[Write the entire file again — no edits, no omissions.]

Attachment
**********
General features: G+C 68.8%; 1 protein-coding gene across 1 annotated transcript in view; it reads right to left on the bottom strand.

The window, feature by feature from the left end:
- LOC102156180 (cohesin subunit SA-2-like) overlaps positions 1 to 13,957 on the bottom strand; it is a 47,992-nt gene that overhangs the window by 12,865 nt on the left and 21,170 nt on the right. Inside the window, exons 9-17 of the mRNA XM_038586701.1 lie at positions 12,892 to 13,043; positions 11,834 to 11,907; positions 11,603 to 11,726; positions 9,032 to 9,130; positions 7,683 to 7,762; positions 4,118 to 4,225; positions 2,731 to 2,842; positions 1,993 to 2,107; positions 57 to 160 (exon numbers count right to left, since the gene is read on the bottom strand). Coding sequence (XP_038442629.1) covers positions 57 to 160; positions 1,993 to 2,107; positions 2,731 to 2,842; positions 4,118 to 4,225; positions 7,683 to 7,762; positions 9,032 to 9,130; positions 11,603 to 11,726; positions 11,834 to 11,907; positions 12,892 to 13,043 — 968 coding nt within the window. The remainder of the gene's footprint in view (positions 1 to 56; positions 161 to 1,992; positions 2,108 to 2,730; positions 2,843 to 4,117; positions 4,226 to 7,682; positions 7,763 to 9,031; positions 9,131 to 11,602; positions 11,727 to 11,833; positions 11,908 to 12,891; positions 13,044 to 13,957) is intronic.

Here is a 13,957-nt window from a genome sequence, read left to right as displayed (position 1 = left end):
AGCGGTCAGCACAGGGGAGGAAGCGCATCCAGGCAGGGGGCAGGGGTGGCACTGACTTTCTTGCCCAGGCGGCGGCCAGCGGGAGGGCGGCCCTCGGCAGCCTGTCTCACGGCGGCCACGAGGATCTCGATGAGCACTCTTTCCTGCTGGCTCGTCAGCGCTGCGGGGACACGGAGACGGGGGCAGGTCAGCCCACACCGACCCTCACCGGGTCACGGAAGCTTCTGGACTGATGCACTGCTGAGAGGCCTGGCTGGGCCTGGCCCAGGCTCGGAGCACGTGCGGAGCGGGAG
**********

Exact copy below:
General features: G+C 68.8%; 1 protein-coding gene across 1 annotated transcript in view; it reads right to left on the bottom strand.

The window, feature by feature from the left end:
- LOC102156180 (cohesin subunit SA-2-like) overlaps positions 1 to 13,957 on the bottom strand; it is a 47,992-nt gene that overhangs the window by 12,865 nt on the left and 21,170 nt on the right. Inside the window, exons 9-17 of the mRNA XM_038586701.1 lie at positions 12,892 to 13,043; positions 11,834 to 11,907; positions 11,603 to 11,726; positions 9,032 to 9,130; positions 7,683 to 7,762; positions 4,118 to 4,225; positions 2,731 to 2,842; positions 1,993 to 2,107; positions 57 to 160 (exon numbers count right to left, since the gene is read on the bottom strand). Coding sequence (XP_038442629.1) covers positions 57 to 160; positions 1,993 to 2,107; positions 2,731 to 2,842; positions 4,118 to 4,225; positions 7,683 to 7,762; positions 9,032 to 9,130; positions 11,603 to 11,726; positions 11,834 to 11,907; positions 12,892 to 13,043 — 968 coding nt within the window. The remainder of the gene's footprint in view (positions 1 to 56; positions 161 to 1,992; positions 2,108 to 2,730; positions 2,843 to 4,117; positions 4,226 to 7,682; positions 7,763 to 9,031; positions 9,131 to 11,602; positions 11,727 to 11,833; positions 11,908 to 12,891; positions 13,044 to 13,957) is intronic.

Here is a 13,957-nt window from a genome sequence, read left to right as displayed (position 1 = left end):
AGCGGTCAGCACAGGGGAGGAAGCGCATCCAGGCAGGGGGCAGGGGTGGCACTGACTTTCTTGCCCAGGCGGCGGCCAGCGGGAGGGCGGCCCTCGGCAGCCTGTCTCACGGCGGCCACGAGGATCTCGATGAGCACTCTTTCCTGCTGGCTCGTCAGCGCTGCGGGGACACGGAGACGGGGGCAGGTCAGCCCACACCGACCCTCACCGGGTCACGGAAGCTTCTGGACTGATGCACTGCTGAGAGGCCTGGCTGGGCCTGGCCCAGGCTCGGAGCACGTGCGGAGCGGGAG